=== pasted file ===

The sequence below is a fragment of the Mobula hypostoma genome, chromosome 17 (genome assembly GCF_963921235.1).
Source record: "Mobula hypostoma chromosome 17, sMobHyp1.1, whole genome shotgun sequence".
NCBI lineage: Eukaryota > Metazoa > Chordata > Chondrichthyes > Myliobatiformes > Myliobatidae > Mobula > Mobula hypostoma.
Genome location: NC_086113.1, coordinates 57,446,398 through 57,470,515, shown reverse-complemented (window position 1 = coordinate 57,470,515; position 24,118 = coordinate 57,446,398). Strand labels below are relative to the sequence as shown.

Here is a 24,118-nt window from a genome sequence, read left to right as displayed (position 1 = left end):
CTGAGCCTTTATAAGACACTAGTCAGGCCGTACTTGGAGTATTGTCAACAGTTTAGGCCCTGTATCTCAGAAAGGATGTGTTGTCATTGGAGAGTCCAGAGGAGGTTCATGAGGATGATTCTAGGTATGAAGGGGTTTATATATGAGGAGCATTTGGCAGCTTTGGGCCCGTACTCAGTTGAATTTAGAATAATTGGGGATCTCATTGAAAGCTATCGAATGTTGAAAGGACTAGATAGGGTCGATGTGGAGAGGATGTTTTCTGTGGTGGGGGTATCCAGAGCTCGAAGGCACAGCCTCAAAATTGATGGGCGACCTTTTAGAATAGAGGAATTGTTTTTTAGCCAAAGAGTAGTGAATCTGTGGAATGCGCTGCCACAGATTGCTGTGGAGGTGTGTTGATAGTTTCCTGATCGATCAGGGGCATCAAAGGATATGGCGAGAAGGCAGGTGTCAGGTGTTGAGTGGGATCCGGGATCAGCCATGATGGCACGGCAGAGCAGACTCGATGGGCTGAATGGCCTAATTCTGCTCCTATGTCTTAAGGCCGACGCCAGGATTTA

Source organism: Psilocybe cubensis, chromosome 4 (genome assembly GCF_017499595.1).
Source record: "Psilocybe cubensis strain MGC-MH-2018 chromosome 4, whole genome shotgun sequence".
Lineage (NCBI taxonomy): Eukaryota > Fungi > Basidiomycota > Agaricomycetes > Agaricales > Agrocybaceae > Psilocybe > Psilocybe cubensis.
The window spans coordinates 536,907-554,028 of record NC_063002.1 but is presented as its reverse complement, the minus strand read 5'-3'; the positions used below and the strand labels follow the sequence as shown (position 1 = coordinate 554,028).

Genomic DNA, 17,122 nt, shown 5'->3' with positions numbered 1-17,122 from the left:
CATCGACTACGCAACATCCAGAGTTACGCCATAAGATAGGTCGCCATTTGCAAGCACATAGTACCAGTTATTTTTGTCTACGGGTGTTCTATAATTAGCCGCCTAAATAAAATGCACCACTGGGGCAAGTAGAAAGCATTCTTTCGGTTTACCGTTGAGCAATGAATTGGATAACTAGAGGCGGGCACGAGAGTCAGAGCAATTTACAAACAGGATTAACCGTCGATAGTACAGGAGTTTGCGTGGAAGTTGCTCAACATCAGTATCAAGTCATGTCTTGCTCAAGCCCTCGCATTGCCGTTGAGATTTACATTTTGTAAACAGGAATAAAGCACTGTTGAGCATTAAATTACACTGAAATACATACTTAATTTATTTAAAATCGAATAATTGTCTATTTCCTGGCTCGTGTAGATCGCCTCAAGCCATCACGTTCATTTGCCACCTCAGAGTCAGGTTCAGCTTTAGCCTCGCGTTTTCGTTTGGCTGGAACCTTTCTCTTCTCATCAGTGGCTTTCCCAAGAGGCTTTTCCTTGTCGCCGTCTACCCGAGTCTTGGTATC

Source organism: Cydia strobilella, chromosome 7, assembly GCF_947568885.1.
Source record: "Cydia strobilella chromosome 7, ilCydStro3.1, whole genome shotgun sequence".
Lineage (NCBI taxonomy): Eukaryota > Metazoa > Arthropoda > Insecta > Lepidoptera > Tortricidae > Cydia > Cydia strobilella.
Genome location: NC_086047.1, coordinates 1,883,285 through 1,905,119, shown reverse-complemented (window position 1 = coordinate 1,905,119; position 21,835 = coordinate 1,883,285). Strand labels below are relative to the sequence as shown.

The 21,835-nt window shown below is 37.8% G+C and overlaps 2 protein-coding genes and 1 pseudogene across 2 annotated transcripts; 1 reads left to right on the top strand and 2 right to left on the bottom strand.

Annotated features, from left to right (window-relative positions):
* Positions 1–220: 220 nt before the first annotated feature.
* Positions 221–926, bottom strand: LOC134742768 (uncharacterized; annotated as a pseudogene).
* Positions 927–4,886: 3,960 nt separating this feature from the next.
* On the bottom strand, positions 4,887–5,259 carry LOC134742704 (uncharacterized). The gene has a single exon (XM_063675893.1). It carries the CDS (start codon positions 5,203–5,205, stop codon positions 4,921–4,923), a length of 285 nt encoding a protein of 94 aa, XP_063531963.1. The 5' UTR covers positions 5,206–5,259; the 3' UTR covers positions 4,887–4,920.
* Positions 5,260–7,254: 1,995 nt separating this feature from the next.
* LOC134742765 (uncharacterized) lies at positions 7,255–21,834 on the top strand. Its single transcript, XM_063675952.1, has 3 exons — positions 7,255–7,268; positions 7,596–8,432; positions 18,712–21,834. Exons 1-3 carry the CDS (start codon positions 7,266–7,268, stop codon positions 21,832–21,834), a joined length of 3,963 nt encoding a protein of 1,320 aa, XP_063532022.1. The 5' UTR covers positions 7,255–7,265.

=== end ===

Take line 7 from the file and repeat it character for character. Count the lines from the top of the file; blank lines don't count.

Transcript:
Source organism: Psilocybe cubensis, chromosome 4 (genome assembly GCF_017499595.1).